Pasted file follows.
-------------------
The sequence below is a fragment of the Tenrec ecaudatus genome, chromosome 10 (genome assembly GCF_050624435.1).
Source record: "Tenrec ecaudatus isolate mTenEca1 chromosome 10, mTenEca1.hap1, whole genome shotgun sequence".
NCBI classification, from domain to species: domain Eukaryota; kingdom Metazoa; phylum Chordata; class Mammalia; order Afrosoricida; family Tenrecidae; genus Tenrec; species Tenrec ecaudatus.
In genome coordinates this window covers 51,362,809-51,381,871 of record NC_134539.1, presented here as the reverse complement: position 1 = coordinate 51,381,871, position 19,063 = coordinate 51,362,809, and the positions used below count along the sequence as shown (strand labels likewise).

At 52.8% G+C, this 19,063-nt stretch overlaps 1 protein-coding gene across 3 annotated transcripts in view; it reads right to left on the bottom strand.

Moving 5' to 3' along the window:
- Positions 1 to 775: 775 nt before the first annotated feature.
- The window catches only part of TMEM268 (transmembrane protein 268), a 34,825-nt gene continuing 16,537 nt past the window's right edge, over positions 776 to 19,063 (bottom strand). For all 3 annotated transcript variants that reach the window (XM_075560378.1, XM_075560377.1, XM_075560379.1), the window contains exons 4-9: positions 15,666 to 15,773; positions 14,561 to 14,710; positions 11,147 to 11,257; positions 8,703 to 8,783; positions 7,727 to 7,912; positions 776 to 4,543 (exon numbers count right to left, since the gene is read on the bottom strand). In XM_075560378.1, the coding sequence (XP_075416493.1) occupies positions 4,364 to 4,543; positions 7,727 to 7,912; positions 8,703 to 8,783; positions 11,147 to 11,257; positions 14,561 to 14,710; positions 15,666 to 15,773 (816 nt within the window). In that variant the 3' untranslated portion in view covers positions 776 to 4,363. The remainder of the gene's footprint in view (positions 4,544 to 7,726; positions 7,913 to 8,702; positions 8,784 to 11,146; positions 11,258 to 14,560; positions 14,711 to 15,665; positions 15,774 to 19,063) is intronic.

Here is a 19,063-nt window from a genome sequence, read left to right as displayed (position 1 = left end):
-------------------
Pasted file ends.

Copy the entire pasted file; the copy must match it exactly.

The sequence below is a fragment of the Tenrec ecaudatus genome, chromosome 10 (genome assembly GCF_050624435.1).
Source record: "Tenrec ecaudatus isolate mTenEca1 chromosome 10, mTenEca1.hap1, whole genome shotgun sequence".
NCBI classification, from domain to species: domain Eukaryota; kingdom Metazoa; phylum Chordata; class Mammalia; order Afrosoricida; family Tenrecidae; genus Tenrec; species Tenrec ecaudatus.
In genome coordinates this window covers 51,362,809-51,381,871 of record NC_134539.1, presented here as the reverse complement: position 1 = coordinate 51,381,871, position 19,063 = coordinate 51,362,809, and the positions used below count along the sequence as shown (strand labels likewise).

At 52.8% G+C, this 19,063-nt stretch overlaps 1 protein-coding gene across 3 annotated transcripts in view; it reads right to left on the bottom strand.

Moving 5' to 3' along the window:
- Positions 1 to 775: 775 nt before the first annotated feature.
- The window catches only part of TMEM268 (transmembrane protein 268), a 34,825-nt gene continuing 16,537 nt past the window's right edge, over positions 776 to 19,063 (bottom strand). For all 3 annotated transcript variants that reach the window (XM_075560378.1, XM_075560377.1, XM_075560379.1), the window contains exons 4-9: positions 15,666 to 15,773; positions 14,561 to 14,710; positions 11,147 to 11,257; positions 8,703 to 8,783; positions 7,727 to 7,912; positions 776 to 4,543 (exon numbers count right to left, since the gene is read on the bottom strand). In XM_075560378.1, the coding sequence (XP_075416493.1) occupies positions 4,364 to 4,543; positions 7,727 to 7,912; positions 8,703 to 8,783; positions 11,147 to 11,257; positions 14,561 to 14,710; positions 15,666 to 15,773 (816 nt within the window). In that variant the 3' untranslated portion in view covers positions 776 to 4,363. The remainder of the gene's footprint in view (positions 4,544 to 7,726; positions 7,913 to 8,702; positions 8,784 to 11,146; positions 11,258 to 14,560; positions 14,711 to 15,665; positions 15,774 to 19,063) is intronic.

Here is a 19,063-nt window from a genome sequence, read left to right as displayed (position 1 = left end):